Hippo Valley back in the black

HARARE - Zimbabwe's largest sugar producer Hippo Valley Estates (Hippo Valley) has bounced back to profitability due to improved sales volumes.

The local unit of South Africa’s Tongaat Hulett yesterday said its profit in the full year to March 2017 jumped to $7,7 million compared to a loss of $8,8 million in 2016.

“The results were achieved under challenging operating conditions characterised by reduced irrigation water, worsening liquidity and foreign currency shortages within the country,” Hippo Valley company secretary Bigboy Shava said.

In the period under review, the company’s sugar production increased by 12 percent to 229 000 tonnes compared to 204 000 tonnes.

Shava said local market sales saw better pricing and sales mix dynamics due to very low imports into the market and an increased off-take of sugar for refining by one of the major industrial customers.

“A total of 301 000 tonnes was sold in the local market, an increase of 4 percent, despite the liquidity challenges facing the economy. The interventions by government to protect the industry against unfair competition from imports continued to yield positive results while securing jobs in the industry,” he added.

The group’s revenue jumped 20 percent to $148,5 million in the 12 months to March while operating profit increased to $13,4 million from a loss of $6,5 million in the previous corresponding period.

Shava attributed the improved performance to significant increase in sugar production volumes by private farmers and improved cane quality.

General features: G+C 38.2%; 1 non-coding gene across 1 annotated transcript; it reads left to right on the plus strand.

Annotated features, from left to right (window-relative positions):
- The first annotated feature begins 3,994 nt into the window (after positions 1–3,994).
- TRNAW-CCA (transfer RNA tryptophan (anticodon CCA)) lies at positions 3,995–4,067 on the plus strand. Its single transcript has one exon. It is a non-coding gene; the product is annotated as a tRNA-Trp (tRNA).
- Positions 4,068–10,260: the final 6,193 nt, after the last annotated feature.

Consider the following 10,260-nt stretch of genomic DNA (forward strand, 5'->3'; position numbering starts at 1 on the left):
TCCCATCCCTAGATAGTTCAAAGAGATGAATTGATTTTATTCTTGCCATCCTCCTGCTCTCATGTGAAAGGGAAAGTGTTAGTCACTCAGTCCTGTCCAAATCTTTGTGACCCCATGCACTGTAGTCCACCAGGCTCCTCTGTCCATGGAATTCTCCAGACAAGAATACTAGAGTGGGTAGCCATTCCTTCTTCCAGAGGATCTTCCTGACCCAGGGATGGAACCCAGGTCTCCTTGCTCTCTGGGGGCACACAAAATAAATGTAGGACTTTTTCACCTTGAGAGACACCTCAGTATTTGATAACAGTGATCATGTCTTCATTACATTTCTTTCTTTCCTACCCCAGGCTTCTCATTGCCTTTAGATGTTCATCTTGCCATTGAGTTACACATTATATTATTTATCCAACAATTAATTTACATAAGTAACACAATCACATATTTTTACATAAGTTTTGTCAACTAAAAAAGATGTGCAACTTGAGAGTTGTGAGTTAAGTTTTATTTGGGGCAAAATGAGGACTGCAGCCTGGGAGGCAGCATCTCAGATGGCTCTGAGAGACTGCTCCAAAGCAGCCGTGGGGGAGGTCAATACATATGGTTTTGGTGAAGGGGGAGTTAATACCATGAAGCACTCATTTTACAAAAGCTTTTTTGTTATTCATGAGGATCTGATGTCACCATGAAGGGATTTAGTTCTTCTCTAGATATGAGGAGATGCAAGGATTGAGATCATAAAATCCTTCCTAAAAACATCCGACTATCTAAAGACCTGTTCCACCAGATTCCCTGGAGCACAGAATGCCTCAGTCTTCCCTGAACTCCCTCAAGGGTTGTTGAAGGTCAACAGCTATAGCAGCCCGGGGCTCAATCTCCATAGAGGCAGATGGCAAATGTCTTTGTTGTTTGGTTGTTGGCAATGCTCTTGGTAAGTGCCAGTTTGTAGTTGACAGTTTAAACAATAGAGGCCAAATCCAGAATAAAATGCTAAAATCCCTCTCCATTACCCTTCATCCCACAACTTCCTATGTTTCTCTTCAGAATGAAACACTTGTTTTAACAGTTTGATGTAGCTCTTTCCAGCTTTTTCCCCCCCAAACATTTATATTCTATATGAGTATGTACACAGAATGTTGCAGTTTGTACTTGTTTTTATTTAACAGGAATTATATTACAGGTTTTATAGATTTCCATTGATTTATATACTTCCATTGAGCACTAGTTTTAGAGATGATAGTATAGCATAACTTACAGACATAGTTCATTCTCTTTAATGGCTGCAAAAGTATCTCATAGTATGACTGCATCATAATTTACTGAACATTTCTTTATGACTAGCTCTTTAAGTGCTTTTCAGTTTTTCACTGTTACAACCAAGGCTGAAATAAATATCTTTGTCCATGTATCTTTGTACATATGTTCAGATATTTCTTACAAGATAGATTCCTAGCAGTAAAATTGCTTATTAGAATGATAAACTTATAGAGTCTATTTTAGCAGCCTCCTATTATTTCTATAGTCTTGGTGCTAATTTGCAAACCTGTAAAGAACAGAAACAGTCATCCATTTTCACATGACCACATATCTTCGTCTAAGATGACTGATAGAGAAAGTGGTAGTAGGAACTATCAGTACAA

“As a result of discussions, involving government, private farmers and the mills, to review the division of proceeds ration, an upwards adjustment to the milling potion was applied in the current year with commensurate recovery for millers,” Shava said, adding that the adjustment yielded $1,7 million.

Hippo Valley’s operating cash flow in the period under review was $37,9 million, which is a $22 million increase over the $15,9 million achieved in 2016.

The sugar producer said cash flows improved as a result of the higher revenue and operating profits, as well as lower root replanting costs and capital expenditure during the past drought year.

Shava further indicated that cash generated from operations totalled $38 million in the year to March, in line with the increased revenue and operating profit.

“After taking into account capex and root replanting costs which totalled $6,1 million, there was a total net cash inflow of $27,1 million, compared to a total net cash outflow of $3,9 million last year,” he said.

Hippo Valley did not declare a dividend despite posting commendable profits citing the need to preserve cash. 

“With the increased cash requirements for crop re-establishment through an accelerated plough-out and replanting programme already under way, coupled with the extended period of two years required for the crop under irrigation to fully recover from the recent droughts, and the high levels of borrowings expected for the greater part of the year, the directors have decided not to declare a dividend for the year ended march 31, 2007,” Hippo Valley said.

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